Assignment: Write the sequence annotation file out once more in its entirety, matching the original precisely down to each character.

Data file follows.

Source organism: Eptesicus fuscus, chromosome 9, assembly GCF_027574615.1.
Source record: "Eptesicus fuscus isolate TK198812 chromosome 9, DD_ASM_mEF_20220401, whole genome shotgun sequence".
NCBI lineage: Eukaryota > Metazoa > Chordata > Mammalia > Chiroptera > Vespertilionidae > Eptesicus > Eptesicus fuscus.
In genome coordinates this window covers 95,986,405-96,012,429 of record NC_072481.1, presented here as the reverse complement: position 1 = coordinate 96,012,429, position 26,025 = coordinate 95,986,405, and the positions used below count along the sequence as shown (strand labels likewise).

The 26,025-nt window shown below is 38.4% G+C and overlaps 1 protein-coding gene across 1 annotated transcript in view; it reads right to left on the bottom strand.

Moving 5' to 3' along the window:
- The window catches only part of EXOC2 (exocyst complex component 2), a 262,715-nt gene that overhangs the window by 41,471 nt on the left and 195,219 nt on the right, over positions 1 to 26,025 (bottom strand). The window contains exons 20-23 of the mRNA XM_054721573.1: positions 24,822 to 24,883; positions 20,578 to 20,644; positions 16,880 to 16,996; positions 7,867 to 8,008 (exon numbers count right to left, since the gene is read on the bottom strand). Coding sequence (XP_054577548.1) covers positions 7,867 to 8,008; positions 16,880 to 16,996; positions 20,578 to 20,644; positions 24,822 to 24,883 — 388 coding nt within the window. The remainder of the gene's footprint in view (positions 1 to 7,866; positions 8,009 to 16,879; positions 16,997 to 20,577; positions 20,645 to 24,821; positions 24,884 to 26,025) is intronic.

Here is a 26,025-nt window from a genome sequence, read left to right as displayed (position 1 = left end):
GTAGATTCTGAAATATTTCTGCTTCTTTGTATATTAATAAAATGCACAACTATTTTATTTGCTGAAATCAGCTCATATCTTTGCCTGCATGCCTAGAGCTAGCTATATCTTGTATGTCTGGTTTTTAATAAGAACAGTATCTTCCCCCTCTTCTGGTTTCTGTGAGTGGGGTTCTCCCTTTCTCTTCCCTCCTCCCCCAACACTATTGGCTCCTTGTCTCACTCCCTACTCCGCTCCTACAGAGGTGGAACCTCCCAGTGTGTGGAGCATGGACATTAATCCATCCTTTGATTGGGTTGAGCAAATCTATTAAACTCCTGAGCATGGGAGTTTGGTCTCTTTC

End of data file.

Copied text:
Source organism: Eptesicus fuscus, chromosome 9, assembly GCF_027574615.1.
Source record: "Eptesicus fuscus isolate TK198812 chromosome 9, DD_ASM_mEF_20220401, whole genome shotgun sequence".
NCBI lineage: Eukaryota > Metazoa > Chordata > Mammalia > Chiroptera > Vespertilionidae > Eptesicus > Eptesicus fuscus.
In genome coordinates this window covers 95,986,405-96,012,429 of record NC_072481.1, presented here as the reverse complement: position 1 = coordinate 96,012,429, position 26,025 = coordinate 95,986,405, and the positions used below count along the sequence as shown (strand labels likewise).

The 26,025-nt window shown below is 38.4% G+C and overlaps 1 protein-coding gene across 1 annotated transcript in view; it reads right to left on the bottom strand.

Moving 5' to 3' along the window:
- The window catches only part of EXOC2 (exocyst complex component 2), a 262,715-nt gene that overhangs the window by 41,471 nt on the left and 195,219 nt on the right, over positions 1 to 26,025 (bottom strand). The window contains exons 20-23 of the mRNA XM_054721573.1: positions 24,822 to 24,883; positions 20,578 to 20,644; positions 16,880 to 16,996; positions 7,867 to 8,008 (exon numbers count right to left, since the gene is read on the bottom strand). Coding sequence (XP_054577548.1) covers positions 7,867 to 8,008; positions 16,880 to 16,996; positions 20,578 to 20,644; positions 24,822 to 24,883 — 388 coding nt within the window. The remainder of the gene's footprint in view (positions 1 to 7,866; positions 8,009 to 16,879; positions 16,997 to 20,577; positions 20,645 to 24,821; positions 24,884 to 26,025) is intronic.

Here is a 26,025-nt window from a genome sequence, read left to right as displayed (position 1 = left end):
GTAGATTCTGAAATATTTCTGCTTCTTTGTATATTAATAAAATGCACAACTATTTTATTTGCTGAAATCAGCTCATATCTTTGCCTGCATGCCTAGAGCTAGCTATATCTTGTATGTCTGGTTTTTAATAAGAACAGTATCTTCCCCCTCTTCTGGTTTCTGTGAGTGGGGTTCTCCCTTTCTCTTCCCTCCTCCCCCAACACTATTGGCTCCTTGTCTCACTCCCTACTCCGCTCCTACAGAGGTGGAACCTCCCAGTGTGTGGAGCATGGACATTAATCCATCCTTTGATTGGGTTGAGCAAATCTATTAAACTCCTGAGCATGGGAGTTTGGTCTCTTTC